Gary Player recalls the fascinating tale behind the first of three Open wins, who he thinks will best Royal Portrush, and why we shouldn't be surprised about Tiger Woods' comeback

Sixty years ago Gary Player turned up at Muirfield a relative unknown. At the time he only had a handful of wins in South Africa and one in the States to his name but he headed to Edinburgh full of confidence: “I’m going to win the Open Championship.”

It was some claim in a field that included the likes of fellow South African Bobby Locke, whose name was already on the Claret Jug four times including just two years previous, and the defending Peter Thomson, also a four-time Champion Golfer of the Year.

Never one to shy away from an anecdote, Player takes up the story.

“My wife had arrived from South Africa with our first born,” he explains. “I didn’t have the money to go back to be with her for the birth, which I felt very uncomfortable about.

“We got up to Muirfield and I didn’t realise how prim and proper they were. I walked into the clubhouse and the secretary, Colonel Evans-Lombe – I’ll never forget his name – said: ‘What do you want here?’

“I said, ‘I’ve come to practise for the Open.’ He said: ‘You’re not practising here my boy. This is Muirfield.’ So I said: ‘I’m poor. I’ve got a wife with a baby. I need the money and I’m going to win the Open.’ He said: ‘Not only are you not going to practise here but you’re an arrogant young man as well.’

“But I became great friends with him. I had a cup of tea with him in the morning and he told me not to hit a driver off 15 every day in the practice round because the wind would change, so we would need to hit a 3-iron off the tee and a longer iron in. Well, what happened? I had a 3-iron in the morning and afternoon – in those days it was a 36-hole final day – and a long iron onto the green and birdied it both times.

“At the prize-giving he stood with his hands tucked into his braces like he had won the Open which was great. I had a wonderful time at Muirfield and always enjoy going there. It’s a very special club.”

Player won £1,000 for his win, the equivalent of around £16,000 today, and it was a major breakthrough that was the catalyst to completing the Grand Slam in just six years – Player won one of each of the big four before adding his name for a second time to any of the trophies – and he would finish his career with nine.

Gary Player

And while you ask Americans and British players which of the majors they would like to win the most and they almost always choose their own Open, for a player from neither of these places it’s always far more interesting.

“For me,” Player says, “the Open Championship has always been the most important tournament in the world. And I say that for a reason.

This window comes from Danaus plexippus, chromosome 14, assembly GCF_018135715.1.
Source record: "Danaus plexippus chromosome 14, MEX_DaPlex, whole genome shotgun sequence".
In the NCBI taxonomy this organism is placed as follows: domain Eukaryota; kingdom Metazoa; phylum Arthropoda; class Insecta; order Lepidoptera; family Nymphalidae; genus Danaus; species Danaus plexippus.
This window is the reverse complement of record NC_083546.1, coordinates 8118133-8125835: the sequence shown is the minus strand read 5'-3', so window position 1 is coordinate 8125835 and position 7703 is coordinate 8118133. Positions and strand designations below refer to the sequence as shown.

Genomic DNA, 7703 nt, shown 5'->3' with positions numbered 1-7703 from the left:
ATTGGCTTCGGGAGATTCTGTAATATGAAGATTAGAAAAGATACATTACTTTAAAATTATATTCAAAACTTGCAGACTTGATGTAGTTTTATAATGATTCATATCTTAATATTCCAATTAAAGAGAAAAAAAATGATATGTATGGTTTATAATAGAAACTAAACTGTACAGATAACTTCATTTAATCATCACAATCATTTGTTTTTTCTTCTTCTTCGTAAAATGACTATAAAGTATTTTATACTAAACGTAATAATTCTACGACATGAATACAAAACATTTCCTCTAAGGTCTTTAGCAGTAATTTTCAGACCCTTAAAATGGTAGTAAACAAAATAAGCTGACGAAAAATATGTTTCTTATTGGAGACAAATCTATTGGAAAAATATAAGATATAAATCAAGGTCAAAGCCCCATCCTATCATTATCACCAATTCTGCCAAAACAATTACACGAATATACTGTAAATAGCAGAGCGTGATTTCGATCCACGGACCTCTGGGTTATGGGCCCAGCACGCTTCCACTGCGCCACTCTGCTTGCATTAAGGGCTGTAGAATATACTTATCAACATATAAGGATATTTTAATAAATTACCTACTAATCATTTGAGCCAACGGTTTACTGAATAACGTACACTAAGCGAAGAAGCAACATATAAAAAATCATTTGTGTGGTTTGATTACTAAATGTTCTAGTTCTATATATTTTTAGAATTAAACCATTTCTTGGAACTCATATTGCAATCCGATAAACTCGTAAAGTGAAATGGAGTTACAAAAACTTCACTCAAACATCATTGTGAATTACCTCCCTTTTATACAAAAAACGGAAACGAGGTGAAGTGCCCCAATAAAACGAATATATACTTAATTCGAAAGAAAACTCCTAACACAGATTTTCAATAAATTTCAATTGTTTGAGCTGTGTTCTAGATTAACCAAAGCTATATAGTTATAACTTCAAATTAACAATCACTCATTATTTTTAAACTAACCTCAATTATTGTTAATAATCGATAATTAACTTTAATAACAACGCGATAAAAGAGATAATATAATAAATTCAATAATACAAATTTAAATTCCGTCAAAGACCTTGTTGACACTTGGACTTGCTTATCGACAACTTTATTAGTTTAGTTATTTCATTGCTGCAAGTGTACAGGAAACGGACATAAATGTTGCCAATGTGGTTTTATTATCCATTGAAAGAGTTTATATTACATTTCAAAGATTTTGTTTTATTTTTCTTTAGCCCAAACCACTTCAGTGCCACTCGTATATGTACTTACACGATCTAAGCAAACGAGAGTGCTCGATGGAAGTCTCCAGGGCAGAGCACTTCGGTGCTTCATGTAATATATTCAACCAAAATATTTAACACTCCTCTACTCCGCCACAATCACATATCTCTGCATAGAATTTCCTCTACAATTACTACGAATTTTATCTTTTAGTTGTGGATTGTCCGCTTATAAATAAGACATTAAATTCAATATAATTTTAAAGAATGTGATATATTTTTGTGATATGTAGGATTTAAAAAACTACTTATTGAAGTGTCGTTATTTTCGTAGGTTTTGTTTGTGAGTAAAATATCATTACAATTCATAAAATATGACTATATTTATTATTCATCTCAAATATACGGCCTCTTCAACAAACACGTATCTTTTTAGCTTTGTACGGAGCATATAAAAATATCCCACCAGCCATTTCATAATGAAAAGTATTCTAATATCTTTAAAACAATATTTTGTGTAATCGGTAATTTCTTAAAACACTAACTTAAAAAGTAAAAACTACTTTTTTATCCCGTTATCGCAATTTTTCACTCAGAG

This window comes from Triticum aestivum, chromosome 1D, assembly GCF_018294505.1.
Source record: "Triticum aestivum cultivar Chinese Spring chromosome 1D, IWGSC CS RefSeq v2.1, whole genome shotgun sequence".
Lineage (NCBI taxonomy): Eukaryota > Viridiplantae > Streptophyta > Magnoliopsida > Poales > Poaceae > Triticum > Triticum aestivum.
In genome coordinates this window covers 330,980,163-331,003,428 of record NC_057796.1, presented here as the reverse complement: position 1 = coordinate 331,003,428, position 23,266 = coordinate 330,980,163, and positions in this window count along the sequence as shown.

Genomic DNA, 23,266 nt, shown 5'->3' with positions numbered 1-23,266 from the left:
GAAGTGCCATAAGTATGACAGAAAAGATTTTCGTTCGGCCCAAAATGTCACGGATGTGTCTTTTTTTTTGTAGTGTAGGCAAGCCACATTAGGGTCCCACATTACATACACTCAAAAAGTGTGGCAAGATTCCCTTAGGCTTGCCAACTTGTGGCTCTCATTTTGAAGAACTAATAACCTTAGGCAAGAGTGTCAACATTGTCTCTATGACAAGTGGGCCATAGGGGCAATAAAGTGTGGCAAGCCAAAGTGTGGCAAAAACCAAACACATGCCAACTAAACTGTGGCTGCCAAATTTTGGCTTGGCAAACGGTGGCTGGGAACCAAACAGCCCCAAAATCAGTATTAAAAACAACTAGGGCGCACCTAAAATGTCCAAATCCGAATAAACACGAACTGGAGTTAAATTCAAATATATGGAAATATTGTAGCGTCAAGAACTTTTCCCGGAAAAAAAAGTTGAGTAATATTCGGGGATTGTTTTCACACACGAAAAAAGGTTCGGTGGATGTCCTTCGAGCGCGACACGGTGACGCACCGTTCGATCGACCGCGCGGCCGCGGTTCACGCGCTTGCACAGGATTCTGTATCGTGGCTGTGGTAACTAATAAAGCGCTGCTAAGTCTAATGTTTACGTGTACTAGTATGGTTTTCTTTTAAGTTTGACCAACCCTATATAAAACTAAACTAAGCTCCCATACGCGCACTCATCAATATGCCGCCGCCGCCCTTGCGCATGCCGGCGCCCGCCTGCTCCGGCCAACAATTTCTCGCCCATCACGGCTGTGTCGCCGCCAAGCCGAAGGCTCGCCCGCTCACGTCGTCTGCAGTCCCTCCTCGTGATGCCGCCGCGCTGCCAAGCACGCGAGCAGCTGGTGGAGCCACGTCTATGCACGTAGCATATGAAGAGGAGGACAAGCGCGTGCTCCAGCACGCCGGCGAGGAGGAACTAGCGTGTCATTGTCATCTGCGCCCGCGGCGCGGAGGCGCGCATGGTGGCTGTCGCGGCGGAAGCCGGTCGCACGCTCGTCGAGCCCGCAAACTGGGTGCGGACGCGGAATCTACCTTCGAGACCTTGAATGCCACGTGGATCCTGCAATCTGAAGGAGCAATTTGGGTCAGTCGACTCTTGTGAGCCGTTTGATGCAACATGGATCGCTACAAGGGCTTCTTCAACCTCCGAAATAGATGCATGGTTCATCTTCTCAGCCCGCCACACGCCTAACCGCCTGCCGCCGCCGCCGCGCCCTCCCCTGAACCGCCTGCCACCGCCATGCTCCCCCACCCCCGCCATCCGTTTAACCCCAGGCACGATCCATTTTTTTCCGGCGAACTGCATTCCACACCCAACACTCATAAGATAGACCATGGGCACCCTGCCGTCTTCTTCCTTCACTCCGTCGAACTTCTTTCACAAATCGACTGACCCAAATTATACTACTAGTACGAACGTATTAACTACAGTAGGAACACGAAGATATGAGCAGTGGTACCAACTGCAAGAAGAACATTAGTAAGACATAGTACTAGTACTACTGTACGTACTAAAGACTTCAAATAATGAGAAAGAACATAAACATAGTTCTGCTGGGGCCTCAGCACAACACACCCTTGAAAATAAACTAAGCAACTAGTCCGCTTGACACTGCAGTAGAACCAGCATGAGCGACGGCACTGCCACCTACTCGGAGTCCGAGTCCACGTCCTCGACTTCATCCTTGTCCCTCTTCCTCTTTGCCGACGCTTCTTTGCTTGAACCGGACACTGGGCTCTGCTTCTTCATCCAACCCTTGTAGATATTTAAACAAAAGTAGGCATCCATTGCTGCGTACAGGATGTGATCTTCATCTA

“It’s so different. You have so much adversity in the tournament. You get in the bunker, you have to play out backwards. You play in the morning and you play in perfect weather, but in the afternoon you play in a strong wind. You’ve got to battle the elements. It’s a continuation of adversity. There’s no use having a yardage book. Sometimes you can hit a 7-iron 240 yards or you can hit a 7-iron 70 yards.

“So, you’ve really got to use what I call your natural instinct when playing.”

Fast forward to this year’s Open and one of the biggest talking points is how Tiger Woods has prepared, but Player isn’t concerned about his lack of competitive rounds.

“Tiger Woods is Tiger Woods,” he says. “He’s one of the most fierce competitors I’ve ever seen. His judgment with his second shots to greens is probably the best I’ve ever seen. He’s as good as a putter as I’ve ever seen, and he picks the right club. He’s not a good driver of the ball and the rough is quite heavy there so I’m sure he will use an iron off the tee or a 3-wood a lot.

“But you have to have a good draw at the Open. If you get a bad draw, which happened to Tiger at Muirfield, you have got no chance. I think Jack Nicklaus will go down as the greatest golfer who ever lived. Because you’ve got to go by the record. You can’t go by this or that, this record is what counts.”

I can’t resist the next question.

“Do I think he will pass Jack? I don’t think so. Would it be good if he did? Yes. All records are there to be broken. I’m forever hoping that Tiger will do well. The odds are stacked against him doing that at his age, but we are talking about Tiger Woods. I’m such a fan. His comeback is the greatest comeback ever in any sport. What he did after what he went through, my hat’s off to him.”

It’s been so long since that the Open was last played at Portrush that even Player, now 83, never played there in golf’s oldest major. But he’s happy to see it back in this corner of Northern Ireland.

“I don’t know if there’s a finer links golf course in the world,” he says. “The two best links courses are Turnberry, where the redesign has done a marvellous job at bringing back the Scottish tradition, and Royal Portrush.

“You cannot get a better golf course in the world. I never thought I would ever live to see the Open played at Portrush again with all the difficulties that they were having.

“And I’ve got a feeling Rory McIlroy is going to win – boy that would bring the house down. That would be a wonderful thing for golf in Northern Ireland.

“But it wouldn’t surprise me if Tiger won. It wouldn’t surprise me at all.”

So can Tiger win? Keep up to speed with everything you need from Portrush on our dedicated Open website, or join the conversation on Twitter, Facebook and Instagram.

Gary Player

Gary Player was chatting to NCG as an ambassador of the Berenberg Gary Player Invitational, which will take place at Wentworth on July 22 to raise funds to help the Player Foundation achieve its goal of $100 million for charity by 2025. Visit the website for more information.